• Why does David NOT become the Hulk when he goes through the same process? It seems to be some sort of trauma-based process… but how does that make sense?
  • Why does David suddenly decide to join with Betty after trying to kill her earlier?
  • WTF is up with the ending…???
And who thought covering Hulk in fecal matter would be a good idea?

Ultimately, the writers would have been better off not changing the Hulk’s origin at all, because the version they came up with just plain didn’t work, nor did it make any sense, undermining the movie’s braver efforts in regards to its psychological focus.

This might be a controversial statement, but I wasn’t particularly impressed on the acting-front either. I have looked up some contemporary reviews such as this one in preparation for this review, and they seemed to like Eric Bana, Jennifer Connelly and Nick Nolte’s performances. For my own part, I thought that Eric Bana and Jennifer Connelly were unconvincing to say the least. As for Nick Nolte, he made David Banner batshit insane, although I’m not so sure that this was acting on his part or just him being himself. In all, I don’t think any of the leads were particularly awful (Josh Lucas doesn’t count as a lead), but they didn’t deserve the praise that some people heap on them either.

Finally, the special effects are one glaring noteworthy mention. At the time they weren’t exactly top-notch, and they look downright cartoonish now. You already saw the video with the dogs earlier, and they just look like cartoon characters. Check out the picture of Hulk covered in shit above, and focus on the pants. They don’t even look real, they look like someone photoshopped them on. And check out Hulk’s proportions here:

His proportions are all wrong. He doesn’t even look like a real being. And I can blame this one on Ang Lee himself, because he is directly responsible. The “overlay” effects were awful as well (as you can see most egregiously in the video of Talbot’s death).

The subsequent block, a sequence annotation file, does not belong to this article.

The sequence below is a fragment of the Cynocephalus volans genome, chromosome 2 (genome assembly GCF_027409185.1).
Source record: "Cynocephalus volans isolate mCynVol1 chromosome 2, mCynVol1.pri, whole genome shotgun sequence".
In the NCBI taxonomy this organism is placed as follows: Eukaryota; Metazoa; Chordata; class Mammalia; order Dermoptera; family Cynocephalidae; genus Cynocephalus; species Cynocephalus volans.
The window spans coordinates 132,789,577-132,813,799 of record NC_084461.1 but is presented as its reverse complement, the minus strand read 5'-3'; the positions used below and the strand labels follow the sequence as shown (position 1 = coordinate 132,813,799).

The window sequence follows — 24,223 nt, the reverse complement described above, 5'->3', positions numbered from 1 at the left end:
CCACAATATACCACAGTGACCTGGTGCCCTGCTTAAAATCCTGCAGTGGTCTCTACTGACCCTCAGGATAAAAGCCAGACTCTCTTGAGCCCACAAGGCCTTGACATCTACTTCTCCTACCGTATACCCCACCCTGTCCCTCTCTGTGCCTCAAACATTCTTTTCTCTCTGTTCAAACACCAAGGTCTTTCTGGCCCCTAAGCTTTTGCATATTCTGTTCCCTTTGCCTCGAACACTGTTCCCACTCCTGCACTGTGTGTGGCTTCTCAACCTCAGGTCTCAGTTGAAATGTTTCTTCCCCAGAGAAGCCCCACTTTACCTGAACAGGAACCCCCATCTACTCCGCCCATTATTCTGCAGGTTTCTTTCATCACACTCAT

Geez, I’ve really been ravaging this one. You might ask if there’s anything I enjoyed about Hulk, and to that I say that there were a few things. Honestly, when Hulk actually does start smashing things it’s pretty enjoyable. I also thought that the split-screen shots were pretty cool as well, and the film is shot with the eye of a true artist – I can give Ang Lee that (although he puts that eye to much better use in Life of Pi). I also quite enjoyed the Stan Lee and Lou Ferrigno cameo, it made me chuckle and wasn’t too blatant. Finally, I appreciate Hulk for what it is – a risky experiment with the superhero genre which was honestly trying to elevate it. However, unlike some reviewers I do not consider this grounds for absolution, for if I could then Birdemic would fall under the same criteria. I think my younger self was a tad harsh on the film when it came out due to not appreciating its efforts, but I wasn’t totally wrong in my assessment. Hulk is a colossal failure, as both a disappointment for the people who went in expecting a smash ’em up, and just for people who love good movies in general.